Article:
REPORTS FROM THE CONSULS OF THE UNITED STATES IN ANSWER TO INSTRUCTIONS FROM THE DEPARTMENT OF STATE
At the request of a Massachusetts firm, a Department instruction was sent, under date of January 16, 1902, to the consular officers of the United States, directing them to report in regard to the trade in foreign countries in silverware and plated ware, and especially as to the possible market for articles of American manufacture. Special information was asked as to the consumption of such goods in the respective consular districts; the extent of local manufacture; the importation from foreign countries as well as from the United States; the tariff on silver and plated goods; the obstacles to the extension of American trade in this line, if any existed; the proper methods of packing, etc.
The answers follow:
Considerable quantity of plated ware is imported into this country from the United Kingdom and from other countries of Europe, and as no statistics are available it is hard to form an idea of the extent of the trade. There are several large firms here who deal in plated ware and silverware.
India is famous for the manufactures of silverware, and they are extensively used by the native princes and noblemen, and as these are manufactured by individual artisans from time to time and at different places, no reliable statistics of the quantity manufactured can be obtained.
The import duty on silver and plated ware is 5 per cent ad valorem.
S. COMFORT, Vice-Consul-General
CALCUTTA, March 13, 1902
IMPORTS AND EXPORTS
During the year 1900-1901 there was imported at Bombay from all countries silverware and silver plate to the value of $77,231, and during the same period the exports amounted to $32,248.
The countries from which these wares were imported were:
United Kingdom - $56, 827
Austria-Hungary - 721
Italy - 18
Russia - 2
British East Africa - 14
United States - 59
Aden - 435
Hongkong - 13, 606
Treaty ports - 5, 153
Japan - 247
Persia - 40
South Australia - 109
Total - 77, 231
The exports of silver and plated ware and the countries to which exported were as follows:
United Kingdom - $6, 639
France - 1, 625
Malta - 13
Spain, Gibraltar - 162
British East Africa - 14,537
Abyssinia - 32
Portuguese East Africa - 2, 219
Mauritius - 355
Egypt - 2,911
United States - 278
Aden - 318
Arabia - 16
China, Hongkong - 1,532
Philippines - 357
Straits Settlements - 1,056
New South Wales - 249
Victoria - 49
Total - 32, 248
The Indian tariff on silverware and silver-plated goods is not heavy. Silverware or silver-plated ware other than European is valued, if plain, at 1 rupee per tola (32½ cents per 180 grains), and if embossed or chased its value is placed at 1.4 rupees per tola (40½ cents per 180 grains), and the duty is taxed at 5 per cent on this value. All other sorts of silverware and silver-plated ware are dutiable at 5 per cent ad valorem.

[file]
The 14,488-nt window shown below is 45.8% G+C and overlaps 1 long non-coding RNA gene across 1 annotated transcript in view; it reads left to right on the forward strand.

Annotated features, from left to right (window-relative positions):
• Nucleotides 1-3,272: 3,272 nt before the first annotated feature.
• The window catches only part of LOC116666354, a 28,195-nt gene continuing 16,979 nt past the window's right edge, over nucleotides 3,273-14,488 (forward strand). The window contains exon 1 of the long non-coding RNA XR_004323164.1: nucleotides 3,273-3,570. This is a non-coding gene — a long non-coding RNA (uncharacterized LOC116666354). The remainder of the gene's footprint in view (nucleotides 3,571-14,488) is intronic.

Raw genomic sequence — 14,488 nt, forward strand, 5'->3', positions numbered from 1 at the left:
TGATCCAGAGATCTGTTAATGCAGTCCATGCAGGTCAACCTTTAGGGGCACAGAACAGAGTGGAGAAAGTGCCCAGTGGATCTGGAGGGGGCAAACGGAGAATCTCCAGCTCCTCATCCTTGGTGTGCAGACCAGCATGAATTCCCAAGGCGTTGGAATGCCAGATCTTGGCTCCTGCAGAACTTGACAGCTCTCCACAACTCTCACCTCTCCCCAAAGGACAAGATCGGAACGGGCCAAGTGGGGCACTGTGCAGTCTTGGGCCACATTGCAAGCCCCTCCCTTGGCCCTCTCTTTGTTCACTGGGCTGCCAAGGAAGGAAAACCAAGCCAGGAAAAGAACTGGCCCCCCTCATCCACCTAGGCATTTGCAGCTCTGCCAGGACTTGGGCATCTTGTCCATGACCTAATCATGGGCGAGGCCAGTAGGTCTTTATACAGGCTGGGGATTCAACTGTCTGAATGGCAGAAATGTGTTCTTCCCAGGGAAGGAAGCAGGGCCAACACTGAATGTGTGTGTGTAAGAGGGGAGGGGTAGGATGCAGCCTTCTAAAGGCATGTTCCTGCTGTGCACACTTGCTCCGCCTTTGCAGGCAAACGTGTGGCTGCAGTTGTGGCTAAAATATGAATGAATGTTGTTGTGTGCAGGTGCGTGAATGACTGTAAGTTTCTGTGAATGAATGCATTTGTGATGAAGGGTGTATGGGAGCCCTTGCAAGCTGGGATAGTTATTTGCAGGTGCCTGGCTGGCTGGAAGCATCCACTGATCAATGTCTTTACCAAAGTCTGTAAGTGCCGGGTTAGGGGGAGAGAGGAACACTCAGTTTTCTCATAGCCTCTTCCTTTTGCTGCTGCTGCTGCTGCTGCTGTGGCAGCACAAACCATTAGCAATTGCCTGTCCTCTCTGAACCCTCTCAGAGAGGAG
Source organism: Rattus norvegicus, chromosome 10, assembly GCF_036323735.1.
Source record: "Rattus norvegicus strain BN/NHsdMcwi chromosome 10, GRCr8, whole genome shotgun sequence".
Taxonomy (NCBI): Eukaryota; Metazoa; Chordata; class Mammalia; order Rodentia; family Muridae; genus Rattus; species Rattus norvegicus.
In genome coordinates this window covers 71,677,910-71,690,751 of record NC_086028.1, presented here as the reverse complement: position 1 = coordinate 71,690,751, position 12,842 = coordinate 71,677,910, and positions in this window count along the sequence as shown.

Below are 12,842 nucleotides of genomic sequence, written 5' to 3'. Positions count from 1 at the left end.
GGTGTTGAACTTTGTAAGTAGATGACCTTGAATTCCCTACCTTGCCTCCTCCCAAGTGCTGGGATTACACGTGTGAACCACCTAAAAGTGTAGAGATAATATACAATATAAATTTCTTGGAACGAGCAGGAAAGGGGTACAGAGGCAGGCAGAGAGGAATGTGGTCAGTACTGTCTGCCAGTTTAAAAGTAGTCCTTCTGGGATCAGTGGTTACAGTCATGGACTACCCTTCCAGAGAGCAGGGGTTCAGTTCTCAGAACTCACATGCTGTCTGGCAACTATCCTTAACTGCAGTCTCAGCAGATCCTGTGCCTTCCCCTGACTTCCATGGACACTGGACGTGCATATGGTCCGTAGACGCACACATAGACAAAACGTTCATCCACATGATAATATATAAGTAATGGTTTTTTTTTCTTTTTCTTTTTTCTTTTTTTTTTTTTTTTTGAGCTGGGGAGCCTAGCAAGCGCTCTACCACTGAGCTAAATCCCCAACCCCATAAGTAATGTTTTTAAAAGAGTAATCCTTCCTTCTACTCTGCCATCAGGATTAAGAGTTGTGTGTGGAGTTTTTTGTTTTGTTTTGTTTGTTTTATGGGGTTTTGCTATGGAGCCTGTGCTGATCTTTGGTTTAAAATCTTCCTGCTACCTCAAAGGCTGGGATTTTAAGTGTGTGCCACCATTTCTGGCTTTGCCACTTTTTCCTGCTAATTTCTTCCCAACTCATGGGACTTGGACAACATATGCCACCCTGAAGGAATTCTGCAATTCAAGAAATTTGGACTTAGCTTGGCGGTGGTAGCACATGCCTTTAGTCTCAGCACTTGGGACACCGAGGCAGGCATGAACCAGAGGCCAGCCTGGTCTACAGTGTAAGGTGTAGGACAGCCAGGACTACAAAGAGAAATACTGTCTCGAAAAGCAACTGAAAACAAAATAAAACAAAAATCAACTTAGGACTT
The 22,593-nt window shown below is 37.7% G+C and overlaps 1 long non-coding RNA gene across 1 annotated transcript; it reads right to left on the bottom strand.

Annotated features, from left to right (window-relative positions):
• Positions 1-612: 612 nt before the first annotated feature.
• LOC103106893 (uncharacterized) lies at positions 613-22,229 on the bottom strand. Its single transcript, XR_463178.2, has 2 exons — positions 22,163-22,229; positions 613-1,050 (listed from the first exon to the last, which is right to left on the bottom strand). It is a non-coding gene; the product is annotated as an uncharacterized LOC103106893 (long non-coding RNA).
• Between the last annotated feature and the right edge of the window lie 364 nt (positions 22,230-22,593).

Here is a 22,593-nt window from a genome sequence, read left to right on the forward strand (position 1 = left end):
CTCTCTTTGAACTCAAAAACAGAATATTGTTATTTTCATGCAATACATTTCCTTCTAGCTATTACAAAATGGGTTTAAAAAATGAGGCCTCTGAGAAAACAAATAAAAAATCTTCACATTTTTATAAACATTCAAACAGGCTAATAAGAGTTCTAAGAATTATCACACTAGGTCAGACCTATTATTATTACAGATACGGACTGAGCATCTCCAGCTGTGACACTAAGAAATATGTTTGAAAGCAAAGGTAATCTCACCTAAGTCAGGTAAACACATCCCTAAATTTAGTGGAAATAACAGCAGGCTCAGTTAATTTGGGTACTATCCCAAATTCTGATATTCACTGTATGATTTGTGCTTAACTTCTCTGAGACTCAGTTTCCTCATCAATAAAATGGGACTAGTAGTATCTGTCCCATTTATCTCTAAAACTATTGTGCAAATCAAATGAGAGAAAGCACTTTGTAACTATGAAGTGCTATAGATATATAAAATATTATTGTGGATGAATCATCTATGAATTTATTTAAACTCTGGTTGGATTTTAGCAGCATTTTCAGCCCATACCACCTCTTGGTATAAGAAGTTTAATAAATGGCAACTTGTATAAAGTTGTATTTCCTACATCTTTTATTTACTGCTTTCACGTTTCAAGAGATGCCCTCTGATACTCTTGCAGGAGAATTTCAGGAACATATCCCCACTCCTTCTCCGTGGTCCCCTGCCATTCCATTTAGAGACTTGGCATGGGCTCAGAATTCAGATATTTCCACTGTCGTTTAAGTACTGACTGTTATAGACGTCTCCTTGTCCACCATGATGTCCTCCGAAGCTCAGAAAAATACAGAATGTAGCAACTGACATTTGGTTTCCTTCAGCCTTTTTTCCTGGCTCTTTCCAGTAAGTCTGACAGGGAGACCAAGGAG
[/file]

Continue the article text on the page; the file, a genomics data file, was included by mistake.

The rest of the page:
Bombay is one of the great centers for native Indian silverware, and for which India has been from time immemorial especially famous Every state, both British and native, and in fact every city or considerable village has its particular brand of workmanship in silver. It is all worked by hand-hammered; the designs are quite artistic and frequently illustrative of village life and hunting scenes, though Hindoo mythology is largely drawn upon to furnish the main designs worked in native silverware. Some of this work is highly artistic, showing an inherited cunning of the caste of Hindoo workmen who have handed down the secrets and art of their craft from father to son for generations. The work is not only prized by the natives, but also by Europeans and Americans visiting India.
The silverware is usually made of coin pure silver; the native desires it as free from alloy as possible. It is very common all over India and is to be found in every shop and bazaar. In fact much of the native wealth of the people is to be found in the silverware of the household and in the personal silver ornaments of the members of the family.
The unit of weight by which the ware is sold is the tola (180 grains), equaling the weight of a silver rupee. The retail prices run from 35 cents to 50 cents per tola, varying according to workmanship and quality of silver.
OUTLOOK FOR AMERICAN WARE
There is no obstacle in the way of the extension of American trade in this line other than that which naturally surrounds the extension of our trade in any other line. The distance between India and the United States is great, and transshipment generally takes place in England.
There is a growing demand for silver plate and silver tableware of modern and Western design. It is more serviceable and less expensive. It will in time, no doubt, take the place in daily life, to a practical extent, of the native plate or silverware. There is no reason Why the American manufacturer and exporter should not Obtain a fair share of this trade.
American goods in foreign ships do not always receive the most gentle treatment, and hence I would advise our exporters to be exceedingly careful and thorough in packing. The articles should first of all be well wrapped in paper, then wound about with a straw rope, or packed well in excelsior packing in tin-lined, strong wooden boxes bound With hoop iron. Too much care can not be taken in packing goods for our foreign trade.
I give herewith the names and addresses of a number of jewelers, goldsmiths, and silversmiths in Bombay, both native and European: Army and Navy Cooperative Society, Esplanade road; Bhicajee & Co., Apollo Bunder; Heerjimul & Co., Esplanade road; Lund & Blockley, Esplanade road; Marcks & Co., Esplanade road; Tarachund Pursram, Meadows street; Kanjimul Bhugwandas & Co., Esplanade road.
WM. THOS. FEE, Consul
BOMBAY, March 20, 1902
Source: Special Consular Reports - Silver and Plated Ware in Foreign Countries - Bureau of Foreign Commerce, Department of State - 1902